Other appropriate tech cars included the Renault 5 with the gear stick on the dashboard and yes, you do still see a few around. A physiotherapist friend and her twin sister had one when I was at the St Giles rehabilitation centre in 1979 which they had to hire from their father who happened to be the managing director of Anglo-American in this country (Anglo-American is a VERY big company in Africa!). Somewhat thrifty was Mr Carey-Smith!

I own a seedling nursery business that is definitely appropriate technology orientated. Nearly everything is manual with a few exceptions, one of them being the clipping of the tobacco seedlings for which we use a Husqvana hedge clipper. It works really well for the purpose and requires little maintenance. Unfortunately it does require 2-stroke oil to be put into the petrol so when the operator came to me yesterday and said the machine had just stopped I had a pretty good idea what had gone wrong. Now I’d really like someone to come up with foolproof technology but maybe that’s a contradiction in terms.

Not quite Earl’s Court

18 05 2013

Zimbabwe probably has the highest density of pickup trucks anywhere in the world. It was certainly reflected in the stands at the Harare Motor Show today. Along with a few boats, earth-moving equipment and heavy vehicles. There was a smattering of leggy female models thrown in but none that I really felt like photographing; especially when they couldn’t answer basic questions about the pickup truck I was interested in and then couldn’t find the keys! I guess I might be getting old. After half and hour I’d seen everything I was interested in and it was time to move on – definitely not the show of the Earl’s Court venue.

The show is on late tonight so I guess most people will be going for the party. We are a match for anywhere in the world when it comes to drinking, and sadly driving, too. I hope they are warmly dressed as the weather has gone vile.

Hope on Heroes’ Day

13 08 2012

It’s a public holiday today; Heroes’ Day when we are expected to remember the heroes who fought for Zimbabwe (against me) and are buried in Heroes’ Acre. From what I could see going into town precious few of Harare’s residents were giving the afore-mentioned heroes much thought as they participated in football clinics or just generally relaxed. It’s not that surprising – most Zimbabweans are too young to remember the war. I was on my way to a French lesson with Shelton. Half the way through there was a roar and we looked up to see a formation of 4 training jets go over on their way to the National Stadium where Bob was addressing the crowds. Shelton cynically commented (in French) that the crowds where mostly there to see the high profile football match after the ceremony.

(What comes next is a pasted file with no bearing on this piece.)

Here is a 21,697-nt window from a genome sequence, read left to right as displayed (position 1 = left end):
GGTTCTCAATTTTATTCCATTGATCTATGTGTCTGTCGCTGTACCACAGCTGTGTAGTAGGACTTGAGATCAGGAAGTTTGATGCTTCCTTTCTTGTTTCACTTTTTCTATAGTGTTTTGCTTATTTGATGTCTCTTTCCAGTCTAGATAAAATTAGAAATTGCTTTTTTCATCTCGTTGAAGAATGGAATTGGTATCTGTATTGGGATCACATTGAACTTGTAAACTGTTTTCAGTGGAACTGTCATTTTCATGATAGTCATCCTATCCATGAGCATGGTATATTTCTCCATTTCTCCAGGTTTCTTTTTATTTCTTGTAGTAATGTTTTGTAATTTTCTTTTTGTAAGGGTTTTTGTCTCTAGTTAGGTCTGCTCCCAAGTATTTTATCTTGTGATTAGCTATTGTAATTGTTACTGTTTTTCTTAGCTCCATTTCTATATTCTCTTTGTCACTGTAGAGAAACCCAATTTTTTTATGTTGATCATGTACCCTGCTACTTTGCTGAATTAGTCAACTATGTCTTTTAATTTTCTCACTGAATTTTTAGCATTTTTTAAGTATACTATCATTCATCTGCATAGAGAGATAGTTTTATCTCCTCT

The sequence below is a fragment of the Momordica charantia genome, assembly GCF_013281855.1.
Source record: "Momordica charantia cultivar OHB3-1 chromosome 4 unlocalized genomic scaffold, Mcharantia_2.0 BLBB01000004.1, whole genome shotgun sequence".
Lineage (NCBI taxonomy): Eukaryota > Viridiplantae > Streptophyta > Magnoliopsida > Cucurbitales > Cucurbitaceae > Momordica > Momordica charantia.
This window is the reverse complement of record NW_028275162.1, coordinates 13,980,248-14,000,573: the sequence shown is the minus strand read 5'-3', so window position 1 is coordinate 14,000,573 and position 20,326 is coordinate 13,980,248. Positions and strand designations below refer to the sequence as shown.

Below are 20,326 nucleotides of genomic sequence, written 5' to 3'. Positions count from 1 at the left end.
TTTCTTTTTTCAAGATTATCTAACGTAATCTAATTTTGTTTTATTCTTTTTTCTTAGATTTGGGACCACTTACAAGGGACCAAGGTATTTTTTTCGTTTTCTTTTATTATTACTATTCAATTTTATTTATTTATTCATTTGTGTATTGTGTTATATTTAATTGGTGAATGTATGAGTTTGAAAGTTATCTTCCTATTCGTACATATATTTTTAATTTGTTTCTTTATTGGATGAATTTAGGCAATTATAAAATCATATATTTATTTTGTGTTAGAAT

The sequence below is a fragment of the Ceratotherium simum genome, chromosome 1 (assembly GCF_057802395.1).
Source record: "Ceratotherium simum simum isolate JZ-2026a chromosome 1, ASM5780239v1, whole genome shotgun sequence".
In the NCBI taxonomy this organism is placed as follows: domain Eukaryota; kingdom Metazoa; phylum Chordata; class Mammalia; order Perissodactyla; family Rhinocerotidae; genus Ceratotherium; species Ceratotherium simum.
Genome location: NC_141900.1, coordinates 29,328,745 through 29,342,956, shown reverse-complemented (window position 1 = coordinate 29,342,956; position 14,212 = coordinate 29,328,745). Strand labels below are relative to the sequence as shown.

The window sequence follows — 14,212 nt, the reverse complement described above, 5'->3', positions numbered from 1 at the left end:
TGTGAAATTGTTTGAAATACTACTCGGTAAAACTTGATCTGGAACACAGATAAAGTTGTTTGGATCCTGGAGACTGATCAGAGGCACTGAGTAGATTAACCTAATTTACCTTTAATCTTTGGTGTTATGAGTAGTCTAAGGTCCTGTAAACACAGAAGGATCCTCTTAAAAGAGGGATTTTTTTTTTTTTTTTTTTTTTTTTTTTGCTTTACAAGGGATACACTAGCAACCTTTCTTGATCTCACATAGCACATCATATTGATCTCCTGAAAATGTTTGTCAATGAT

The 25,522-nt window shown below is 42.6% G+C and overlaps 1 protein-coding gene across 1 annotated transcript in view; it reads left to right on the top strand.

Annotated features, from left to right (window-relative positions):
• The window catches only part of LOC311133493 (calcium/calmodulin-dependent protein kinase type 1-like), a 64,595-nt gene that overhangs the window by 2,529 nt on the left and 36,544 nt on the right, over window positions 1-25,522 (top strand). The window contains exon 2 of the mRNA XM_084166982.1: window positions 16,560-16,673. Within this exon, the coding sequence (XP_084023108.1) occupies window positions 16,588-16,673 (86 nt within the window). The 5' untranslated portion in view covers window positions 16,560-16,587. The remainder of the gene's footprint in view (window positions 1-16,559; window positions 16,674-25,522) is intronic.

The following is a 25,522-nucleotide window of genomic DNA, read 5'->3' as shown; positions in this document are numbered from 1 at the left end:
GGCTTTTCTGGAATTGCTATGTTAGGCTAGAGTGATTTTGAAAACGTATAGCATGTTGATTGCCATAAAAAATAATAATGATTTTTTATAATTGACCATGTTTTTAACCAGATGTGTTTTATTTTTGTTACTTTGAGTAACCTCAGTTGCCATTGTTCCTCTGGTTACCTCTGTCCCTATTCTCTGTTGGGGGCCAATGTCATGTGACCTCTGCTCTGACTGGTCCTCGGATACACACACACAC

It is true that we have little left to celebrate in Zimbabwe. The economy is in tatters and shows little sign of rejuvenation. We have extremely bad press worldwide and tourism is moribund despite the mostly friendly population and great weather. Then on the way back home I noticed a bundle of fibre optic cable casings lying on a manhole cover and thought; no, there IS still some hope! Somebody is still investing in Zimbabwe regardless of the apparently dismal future. Actually fibre optic cables have been going in all around town for at least the last 18 months but at least they are continuingto be put in.

Tech spaghetti too – I got some funny looks from passers by whilst photographing a pile of piping!

Tech Spaghetti – fibre optic cable casings

Appropriate technology

7 08 2012

I was in the local irrigation supplies outlet, and looking around whilst the connectors I’d wanted were sourced, when I noticed a rather natty water tank float gauge made in Australia. I didn’t ask how much it cost. I know the Zimbabwe version (on the right below) is much cheaper and spares are dead easy to find too.

Water tank float gauges on the local market